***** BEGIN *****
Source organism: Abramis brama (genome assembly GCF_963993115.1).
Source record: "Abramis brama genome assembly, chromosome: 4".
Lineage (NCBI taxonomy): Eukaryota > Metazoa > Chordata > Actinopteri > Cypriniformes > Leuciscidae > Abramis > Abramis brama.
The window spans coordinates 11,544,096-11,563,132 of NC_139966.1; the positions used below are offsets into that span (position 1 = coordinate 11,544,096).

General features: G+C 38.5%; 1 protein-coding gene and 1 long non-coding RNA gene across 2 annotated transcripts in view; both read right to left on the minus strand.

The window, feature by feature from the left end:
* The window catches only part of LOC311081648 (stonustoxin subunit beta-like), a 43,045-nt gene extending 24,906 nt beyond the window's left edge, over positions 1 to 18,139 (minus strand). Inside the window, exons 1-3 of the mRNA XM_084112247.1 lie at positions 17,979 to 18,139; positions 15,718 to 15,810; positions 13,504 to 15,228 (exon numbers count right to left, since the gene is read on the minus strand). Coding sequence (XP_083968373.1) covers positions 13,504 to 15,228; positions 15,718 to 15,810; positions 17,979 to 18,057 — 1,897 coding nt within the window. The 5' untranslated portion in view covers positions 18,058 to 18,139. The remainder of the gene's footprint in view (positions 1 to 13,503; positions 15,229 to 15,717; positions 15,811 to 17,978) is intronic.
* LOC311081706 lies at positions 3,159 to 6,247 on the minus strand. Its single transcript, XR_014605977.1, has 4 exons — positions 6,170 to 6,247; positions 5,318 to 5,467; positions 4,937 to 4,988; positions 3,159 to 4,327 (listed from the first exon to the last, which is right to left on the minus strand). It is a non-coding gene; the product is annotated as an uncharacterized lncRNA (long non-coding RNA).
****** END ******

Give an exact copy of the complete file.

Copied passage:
Source organism: Abramis brama (genome assembly GCF_963993115.1).
Source record: "Abramis brama genome assembly, chromosome: 4".
Lineage (NCBI taxonomy): Eukaryota > Metazoa > Chordata > Actinopteri > Cypriniformes > Leuciscidae > Abramis > Abramis brama.
The window spans coordinates 11,544,096-11,563,132 of NC_139966.1; the positions used below are offsets into that span (position 1 = coordinate 11,544,096).

General features: G+C 38.5%; 1 protein-coding gene and 1 long non-coding RNA gene across 2 annotated transcripts in view; both read right to left on the minus strand.

The window, feature by feature from the left end:
* The window catches only part of LOC311081648 (stonustoxin subunit beta-like), a 43,045-nt gene extending 24,906 nt beyond the window's left edge, over positions 1 to 18,139 (minus strand). Inside the window, exons 1-3 of the mRNA XM_084112247.1 lie at positions 17,979 to 18,139; positions 15,718 to 15,810; positions 13,504 to 15,228 (exon numbers count right to left, since the gene is read on the minus strand). Coding sequence (XP_083968373.1) covers positions 13,504 to 15,228; positions 15,718 to 15,810; positions 17,979 to 18,057 — 1,897 coding nt within the window. The 5' untranslated portion in view covers positions 18,058 to 18,139. The remainder of the gene's footprint in view (positions 1 to 13,503; positions 15,229 to 15,717; positions 15,811 to 17,978) is intronic.
* LOC311081706 lies at positions 3,159 to 6,247 on the minus strand. Its single transcript, XR_014605977.1, has 4 exons — positions 6,170 to 6,247; positions 5,318 to 5,467; positions 4,937 to 4,988; positions 3,159 to 4,327 (listed from the first exon to the last, which is right to left on the minus strand). It is a non-coding gene; the product is annotated as an uncharacterized lncRNA (long non-coding RNA).